Meanwhile, a church hierarchy was being organized along the lines of the imperial structure. Cities that had been chartered as Roman municipalities became seats of Christian bishoprics. The prefectures of the eastern empire were divided between the patriarchates of Jerusalem, Alexandria, Antioch, and Constantinople while the patriarchate of Rome assumed authority over the three prefectures of the western empire.

Technically, the Pope was only Bishop of Rome - leader of the Christian community in Rome. He became leader of the entire church by virtue of the apostolic origins of that office. As a spiritual kingdom the Papacy based its authority upon a continuous line of succession running back to Peter. A passage in the Gospel of Matthew quotes Jesus: “You are Peter, the Rock; and on this rock I will build my church ... I will give you the keys to the Kingdom of Heaven.” (Matthew 16: 18-19)

Even so, the position of the church depended upon political events. The experiences of the western and eastern church were different. In the west, the Roman empire came under attack from invading tribes of Germanic nomads. After the Visigoths defeated the imperial armies at Adrianople in 378 A.D., the empire’s northeastern front became severely exposed. Alaric, king of the Visigoths, sacked Rome in 410 A.D. The west Roman empire from north Africa to Europe was then overrun by barbarian tribes. Odovacer, a barbarian king, deposed the last western emperor in 476 A.D. After that, there was no more Roman government in those territories.

In the east, however, the imperial government headquartered at Constantinople continued to function for another millennium. This meant that the Patriarchate at Constantinople continued under the protection of the east Roman Byzantine government, while the western church at Rome became free-standing. Political Events

After Rome’s Fall

While the western church was politically at the mercy of Germanic kings, it had the advantage of being heir to Rome. The church inherited the cultural prestige of the fallen empire. Barbarian rulers came to believe that only through Christian baptism could they join civilized society. Since earthly rulers held their thrones by divine appointment, the church had the power to confer legitimacy upon particular kings. Alternatively, it could refrain from blessing rulers who opposed its interests. Later, the power to excommunicate individuals - deny them access to Christian sacraments - gave the church much leverage in the world. Pope Leo I (440-61 A.D.) was instrumental in establishing the Roman church as a power separate from that of the Byzantine empire and in separting ecclesiastical and secular authority. Through skilled diplomacy, he persuaded Attila the Hun to abandon his invasion of northern Italy.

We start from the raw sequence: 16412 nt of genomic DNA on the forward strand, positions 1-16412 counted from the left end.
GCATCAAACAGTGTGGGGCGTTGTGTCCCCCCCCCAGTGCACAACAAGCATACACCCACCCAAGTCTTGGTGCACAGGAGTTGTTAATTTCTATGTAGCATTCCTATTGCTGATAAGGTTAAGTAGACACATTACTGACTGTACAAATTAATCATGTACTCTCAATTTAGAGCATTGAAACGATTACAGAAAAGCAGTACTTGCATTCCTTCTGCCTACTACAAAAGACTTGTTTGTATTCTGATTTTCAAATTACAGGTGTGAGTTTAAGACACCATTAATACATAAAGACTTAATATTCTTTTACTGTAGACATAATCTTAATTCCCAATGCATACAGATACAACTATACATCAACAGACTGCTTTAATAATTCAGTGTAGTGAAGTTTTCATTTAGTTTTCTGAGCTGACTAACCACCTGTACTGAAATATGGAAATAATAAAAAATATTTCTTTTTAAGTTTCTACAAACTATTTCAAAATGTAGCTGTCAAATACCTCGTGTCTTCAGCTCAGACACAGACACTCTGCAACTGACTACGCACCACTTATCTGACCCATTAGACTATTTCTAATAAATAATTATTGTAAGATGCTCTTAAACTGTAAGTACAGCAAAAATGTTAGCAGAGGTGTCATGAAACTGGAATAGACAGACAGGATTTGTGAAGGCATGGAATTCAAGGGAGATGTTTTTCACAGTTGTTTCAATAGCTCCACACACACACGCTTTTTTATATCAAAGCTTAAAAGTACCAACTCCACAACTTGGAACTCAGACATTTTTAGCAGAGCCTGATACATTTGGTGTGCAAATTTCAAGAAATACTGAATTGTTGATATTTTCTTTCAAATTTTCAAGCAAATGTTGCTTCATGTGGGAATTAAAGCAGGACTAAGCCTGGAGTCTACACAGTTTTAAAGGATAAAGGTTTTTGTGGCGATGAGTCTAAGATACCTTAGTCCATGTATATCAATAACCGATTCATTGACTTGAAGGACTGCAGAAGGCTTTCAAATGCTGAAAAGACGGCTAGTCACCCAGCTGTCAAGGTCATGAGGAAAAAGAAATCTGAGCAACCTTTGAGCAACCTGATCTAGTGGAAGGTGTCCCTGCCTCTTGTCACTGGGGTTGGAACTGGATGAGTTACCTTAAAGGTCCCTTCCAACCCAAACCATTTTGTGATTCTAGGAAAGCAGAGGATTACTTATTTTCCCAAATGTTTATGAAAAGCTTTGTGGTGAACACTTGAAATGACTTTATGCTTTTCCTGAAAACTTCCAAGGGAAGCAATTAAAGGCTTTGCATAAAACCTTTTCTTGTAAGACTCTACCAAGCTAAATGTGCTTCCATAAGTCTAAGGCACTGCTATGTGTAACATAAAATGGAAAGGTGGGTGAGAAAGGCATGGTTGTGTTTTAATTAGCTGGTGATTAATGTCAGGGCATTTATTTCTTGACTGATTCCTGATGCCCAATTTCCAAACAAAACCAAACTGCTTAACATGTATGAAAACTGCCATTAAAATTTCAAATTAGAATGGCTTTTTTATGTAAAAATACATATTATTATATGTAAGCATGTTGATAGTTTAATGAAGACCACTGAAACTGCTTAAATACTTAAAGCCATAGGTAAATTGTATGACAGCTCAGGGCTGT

St. Patrick, a Christian monk from Britain, converted Ireland to Christianity in the mid 5th century, A.D. The Irish church became a center of learning and evangelical advance. In the 6th century, St. Benedict founded a monastery at Monte Cassino in Italy which stressed service to God. As Christianity spread to northern Europe, the monasteries established in remote places resembled armed garrisons of the Roman state. The disciplined monks were like soldiers of an expanding spiritual empire.

In 597 A.D., Pope Gregory I recruited a Benedictine monk named Augustine to lead a mission to the British Isles. He and his retinue were greeted cordially by King Ethelbert and given land at Canterbury to build a church. His timely arrival in Britain helped check the spread of Irish Christianity which might have challenged Roman Catholicism for leadership of the western church. An agreement reached at the Synod of Whitby in 664 A.D. regarding the method of calculating the date of Easter and the shaving of monks’ heads tipped the scales decisively in favor of Rome.

Clovis, king of the Franks, began to create a new European empire in the late 5th century B.C. He conquered the Alamanni tribe in 496 A.D. and the Spanish Visigoths in 507 A.D. By the time of his death in 511 A.D. the Frankish kingdom controlled all of Gaul except for Provence. Clovis’ successors later annexed Thuringia and Burgundy. Unlike other Germanic tribes which had converted to the Arian faith, this dynasty embraced Roman Catholicism. Effectively, they were political allies of the Pope.

The Merovingian dynasty of Clovis was weakened by its practice of dividing territories among several heirs upon a monarch’s death. Major-domos in its household effectively ran the government. One such official, Pippin III, petitioned Pope Zacharias to recognize his family’s claim to the Frankish throne. Upon receiving a favorable response, he deposed the Merovingian ruler and began his own, Carolingian dynasty. In turn, Pippin came to the Pope’s rescue when the Lombards invaded northern Italy and threatened to take Rome.

Pippin’s son, Charles, became sole ruler of the Franks in 771 A.D. when his brother, who was co-ruler, suddenly died. He is today known as Charlemagne. This powerful king annexed the Lombard kingdom in Italy in 773-74 A.D., conquered Saxony between 772 and 802 A.D., and defeated the Avars of Hungary between 791 and 805 A.D. The conquest of Saxony brought Charlemagne’s empire in direct contact with the Danes who responded with naval attacks upon its territory. So began nearly two centuries of Scandinavian marauding along Europe’s northern seacoast.